The economic outlook of Mauritius is uncertain. The halt of tourism due to the Covid-19 pandemic has wreaked havoc on an economy dependent on dollars and euros. Now, a year later, the solutions implemented by the government seem counterproductive.

It starts with infamous extension of the CSG tax that is being proposed and marketed as a way for the people to help the country get back on its feet. Somehow, only the private sector employees are the ones that will have to incur this tax. The government specifies that the public sector will also contribute to this CSG but that they will be subsidised by the state. Unless I am mistaken, this means the private sector will pay CSG and that the private sector will also pay part of the public sector’s CSG. Have people forgotten that government subsidies consist of the contribution of all people? This proposed policy, in its current state, sends out a whiff of economic nationalism where state employees are given preferential treatment and it fits right into the “divide and conquer” narrative that has plagued other aspects of Mauritius through the years.

Second comes the choice to devalue the Mauritian rupee against the almighty dollar. Theoretically, in any other context, this is a common method for service-based economies to attract foreign money, be it in the form of investment, relocation of wealth or being more competitive as a tourist destination. However, it seems that while pulling the strings some may have forgotten that the current situation is far from typical. There is little competitiveness to be spoken of as long as the country remains only half open with a mish mash of procedures on Covid control. As for investors, the recent fiscal and political instability in the country did little to inspire confidence in local investments. What the measure did do though, was to raise the price of imports which resulted in an increase in the price of all commodities. The burden of this decision weighs heavy on the average household and while government officials have taken the time to secure their new vehicles, others have had to tighten their belts.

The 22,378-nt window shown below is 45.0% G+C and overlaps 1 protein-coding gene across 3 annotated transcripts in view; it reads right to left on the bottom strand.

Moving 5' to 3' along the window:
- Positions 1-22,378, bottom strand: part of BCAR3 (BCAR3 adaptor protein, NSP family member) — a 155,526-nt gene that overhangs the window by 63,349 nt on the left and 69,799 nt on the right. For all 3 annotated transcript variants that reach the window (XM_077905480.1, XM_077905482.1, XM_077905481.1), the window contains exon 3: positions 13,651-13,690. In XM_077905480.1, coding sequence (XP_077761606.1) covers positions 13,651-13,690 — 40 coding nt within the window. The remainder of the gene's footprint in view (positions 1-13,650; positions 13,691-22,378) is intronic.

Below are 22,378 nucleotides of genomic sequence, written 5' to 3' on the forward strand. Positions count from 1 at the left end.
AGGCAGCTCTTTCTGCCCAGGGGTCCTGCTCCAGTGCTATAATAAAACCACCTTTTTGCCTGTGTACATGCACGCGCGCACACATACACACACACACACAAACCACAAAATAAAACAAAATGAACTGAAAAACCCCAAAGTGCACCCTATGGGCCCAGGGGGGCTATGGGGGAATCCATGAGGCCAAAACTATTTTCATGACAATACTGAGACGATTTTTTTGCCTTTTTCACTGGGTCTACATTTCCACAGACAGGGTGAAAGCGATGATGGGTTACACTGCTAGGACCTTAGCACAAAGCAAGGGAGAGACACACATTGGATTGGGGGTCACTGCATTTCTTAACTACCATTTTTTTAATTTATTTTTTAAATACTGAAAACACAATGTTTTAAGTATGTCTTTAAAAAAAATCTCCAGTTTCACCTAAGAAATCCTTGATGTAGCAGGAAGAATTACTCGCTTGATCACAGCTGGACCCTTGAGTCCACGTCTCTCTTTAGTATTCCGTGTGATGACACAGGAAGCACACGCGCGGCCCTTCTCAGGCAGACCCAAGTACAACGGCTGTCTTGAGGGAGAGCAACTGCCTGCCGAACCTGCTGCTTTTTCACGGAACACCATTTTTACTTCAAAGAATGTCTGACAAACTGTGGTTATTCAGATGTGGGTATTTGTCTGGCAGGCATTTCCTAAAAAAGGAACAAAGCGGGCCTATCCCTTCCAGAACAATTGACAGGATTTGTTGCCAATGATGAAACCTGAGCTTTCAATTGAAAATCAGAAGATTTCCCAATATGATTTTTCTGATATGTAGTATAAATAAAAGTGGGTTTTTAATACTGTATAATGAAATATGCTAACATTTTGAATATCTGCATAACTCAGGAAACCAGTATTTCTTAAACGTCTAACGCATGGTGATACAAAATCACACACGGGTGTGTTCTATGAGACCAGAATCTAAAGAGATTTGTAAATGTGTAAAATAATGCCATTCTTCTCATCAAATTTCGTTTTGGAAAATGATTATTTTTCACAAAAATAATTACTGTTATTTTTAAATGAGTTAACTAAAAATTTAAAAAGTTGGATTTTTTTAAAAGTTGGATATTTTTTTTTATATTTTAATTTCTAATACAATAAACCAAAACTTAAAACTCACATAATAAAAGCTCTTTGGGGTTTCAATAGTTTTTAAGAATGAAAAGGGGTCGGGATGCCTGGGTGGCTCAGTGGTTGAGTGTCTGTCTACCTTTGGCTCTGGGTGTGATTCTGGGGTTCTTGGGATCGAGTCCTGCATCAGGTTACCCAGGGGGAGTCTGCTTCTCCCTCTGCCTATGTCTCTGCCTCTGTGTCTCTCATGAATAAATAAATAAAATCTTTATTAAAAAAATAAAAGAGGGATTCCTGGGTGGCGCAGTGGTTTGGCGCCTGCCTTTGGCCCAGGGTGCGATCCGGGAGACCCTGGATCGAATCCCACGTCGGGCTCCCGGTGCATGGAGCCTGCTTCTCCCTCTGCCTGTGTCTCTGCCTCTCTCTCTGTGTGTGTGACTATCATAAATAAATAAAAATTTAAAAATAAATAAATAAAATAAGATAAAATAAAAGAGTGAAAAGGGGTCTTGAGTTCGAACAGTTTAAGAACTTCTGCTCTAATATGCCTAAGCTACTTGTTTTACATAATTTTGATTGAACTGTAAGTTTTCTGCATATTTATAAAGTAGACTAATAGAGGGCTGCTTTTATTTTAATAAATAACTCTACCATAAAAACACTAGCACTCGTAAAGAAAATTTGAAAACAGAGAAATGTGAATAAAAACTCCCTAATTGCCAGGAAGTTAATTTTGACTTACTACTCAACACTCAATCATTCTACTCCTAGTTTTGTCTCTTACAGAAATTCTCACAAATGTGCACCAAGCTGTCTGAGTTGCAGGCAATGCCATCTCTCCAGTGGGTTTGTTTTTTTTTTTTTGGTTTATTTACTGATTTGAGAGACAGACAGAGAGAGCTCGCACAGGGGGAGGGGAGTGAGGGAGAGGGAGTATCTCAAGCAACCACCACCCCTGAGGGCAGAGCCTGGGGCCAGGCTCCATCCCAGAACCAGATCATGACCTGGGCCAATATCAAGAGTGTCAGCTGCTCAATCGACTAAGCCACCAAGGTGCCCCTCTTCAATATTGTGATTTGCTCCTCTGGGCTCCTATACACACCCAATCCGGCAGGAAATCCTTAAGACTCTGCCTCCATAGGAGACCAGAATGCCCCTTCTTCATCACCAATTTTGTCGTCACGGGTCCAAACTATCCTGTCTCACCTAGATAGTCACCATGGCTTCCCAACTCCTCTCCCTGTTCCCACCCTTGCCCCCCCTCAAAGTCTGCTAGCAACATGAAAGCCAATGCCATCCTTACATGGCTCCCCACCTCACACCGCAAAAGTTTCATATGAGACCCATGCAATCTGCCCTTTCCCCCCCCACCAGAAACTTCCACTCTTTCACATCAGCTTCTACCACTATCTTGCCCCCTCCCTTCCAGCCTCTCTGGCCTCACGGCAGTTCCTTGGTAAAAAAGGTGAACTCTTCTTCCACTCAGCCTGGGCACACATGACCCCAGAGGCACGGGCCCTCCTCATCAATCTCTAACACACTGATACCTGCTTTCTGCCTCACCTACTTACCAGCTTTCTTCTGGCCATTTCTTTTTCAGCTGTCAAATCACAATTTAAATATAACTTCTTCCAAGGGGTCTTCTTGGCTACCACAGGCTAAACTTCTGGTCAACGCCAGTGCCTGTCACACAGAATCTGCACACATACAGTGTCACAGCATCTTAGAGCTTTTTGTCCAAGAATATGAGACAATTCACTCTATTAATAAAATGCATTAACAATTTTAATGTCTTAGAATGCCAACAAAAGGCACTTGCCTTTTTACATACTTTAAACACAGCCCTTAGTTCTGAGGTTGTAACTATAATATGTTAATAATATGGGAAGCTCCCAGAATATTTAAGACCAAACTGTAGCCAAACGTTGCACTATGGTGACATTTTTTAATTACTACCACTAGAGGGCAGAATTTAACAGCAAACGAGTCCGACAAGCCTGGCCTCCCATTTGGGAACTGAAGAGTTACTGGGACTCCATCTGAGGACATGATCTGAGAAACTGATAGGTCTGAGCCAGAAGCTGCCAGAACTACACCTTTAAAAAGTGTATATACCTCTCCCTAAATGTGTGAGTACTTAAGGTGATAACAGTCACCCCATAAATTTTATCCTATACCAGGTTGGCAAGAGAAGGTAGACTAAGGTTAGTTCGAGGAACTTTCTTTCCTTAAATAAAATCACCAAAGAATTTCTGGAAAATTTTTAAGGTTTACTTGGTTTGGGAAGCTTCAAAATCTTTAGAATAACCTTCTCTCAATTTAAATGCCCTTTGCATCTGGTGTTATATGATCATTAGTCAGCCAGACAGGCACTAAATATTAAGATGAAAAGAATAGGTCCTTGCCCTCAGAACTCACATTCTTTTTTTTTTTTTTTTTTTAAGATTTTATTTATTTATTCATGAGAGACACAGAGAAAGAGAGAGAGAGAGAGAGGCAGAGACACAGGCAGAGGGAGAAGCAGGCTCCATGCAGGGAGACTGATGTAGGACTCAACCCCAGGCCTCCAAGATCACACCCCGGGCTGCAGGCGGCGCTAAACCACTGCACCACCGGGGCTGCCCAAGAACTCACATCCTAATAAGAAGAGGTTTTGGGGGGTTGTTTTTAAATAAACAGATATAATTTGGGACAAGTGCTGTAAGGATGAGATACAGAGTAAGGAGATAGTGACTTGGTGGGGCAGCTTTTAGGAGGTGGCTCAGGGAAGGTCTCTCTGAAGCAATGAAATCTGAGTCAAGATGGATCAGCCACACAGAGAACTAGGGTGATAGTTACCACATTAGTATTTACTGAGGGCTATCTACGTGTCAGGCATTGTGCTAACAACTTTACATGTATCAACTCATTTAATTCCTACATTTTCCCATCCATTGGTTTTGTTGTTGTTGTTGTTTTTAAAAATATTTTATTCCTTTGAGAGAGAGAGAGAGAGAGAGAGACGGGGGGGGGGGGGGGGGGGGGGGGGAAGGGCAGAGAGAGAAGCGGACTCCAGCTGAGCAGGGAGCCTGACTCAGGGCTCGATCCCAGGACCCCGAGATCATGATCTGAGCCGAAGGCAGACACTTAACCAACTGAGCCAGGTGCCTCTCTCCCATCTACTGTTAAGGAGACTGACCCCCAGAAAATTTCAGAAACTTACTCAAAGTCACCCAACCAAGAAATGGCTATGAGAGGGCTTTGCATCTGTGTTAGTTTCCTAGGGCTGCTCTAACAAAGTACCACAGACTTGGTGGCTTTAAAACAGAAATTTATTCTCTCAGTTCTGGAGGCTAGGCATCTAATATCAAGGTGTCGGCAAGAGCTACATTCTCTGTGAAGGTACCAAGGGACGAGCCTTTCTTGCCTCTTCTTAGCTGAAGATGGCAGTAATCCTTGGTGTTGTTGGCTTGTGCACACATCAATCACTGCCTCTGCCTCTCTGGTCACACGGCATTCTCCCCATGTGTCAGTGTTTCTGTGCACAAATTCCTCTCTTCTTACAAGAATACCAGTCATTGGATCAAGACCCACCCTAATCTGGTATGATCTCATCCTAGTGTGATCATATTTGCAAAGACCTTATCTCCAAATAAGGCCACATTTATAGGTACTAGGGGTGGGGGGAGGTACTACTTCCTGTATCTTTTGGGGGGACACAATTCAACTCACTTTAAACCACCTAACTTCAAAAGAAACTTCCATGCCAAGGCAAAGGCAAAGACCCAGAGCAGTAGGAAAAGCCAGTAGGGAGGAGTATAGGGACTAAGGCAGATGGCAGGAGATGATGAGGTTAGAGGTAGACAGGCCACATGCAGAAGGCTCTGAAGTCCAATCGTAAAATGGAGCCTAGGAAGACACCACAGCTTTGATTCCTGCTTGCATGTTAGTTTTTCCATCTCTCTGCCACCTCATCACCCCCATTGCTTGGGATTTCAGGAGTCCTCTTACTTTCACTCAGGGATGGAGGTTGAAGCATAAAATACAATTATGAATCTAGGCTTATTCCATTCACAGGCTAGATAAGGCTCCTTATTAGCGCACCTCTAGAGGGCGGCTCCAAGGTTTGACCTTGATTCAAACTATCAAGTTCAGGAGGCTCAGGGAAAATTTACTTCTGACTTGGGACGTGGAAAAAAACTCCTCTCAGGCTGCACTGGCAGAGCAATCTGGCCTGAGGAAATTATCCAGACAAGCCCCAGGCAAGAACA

The last two budgets have revolved around infrastructure and construction which is an essential evolution for a country to move forward, but move forward towards what? The sectors the country has been built upon through the years need to undergo substantial change to restart the machine. Air Mauritius, an invaluable asset to a tourist economy is still teetering on the edge of the cliff. There has been absolutely no mention of what comes next for the Mauritian people, no direction regarding what industry needs to be exploited or what skills need to be developed to be competitive in the coming years. With a rising inflation rate, an increasing rate of youth unemployment and limited local markets to depend on, it is urgent that someone take the wheel and steer the country for the long term. So far, the political class has been too busy pointing fingers at each other rather than roll up their sleeves and take concrete and comprehensive action. Unfortunately, I do not see that changing anytime soon.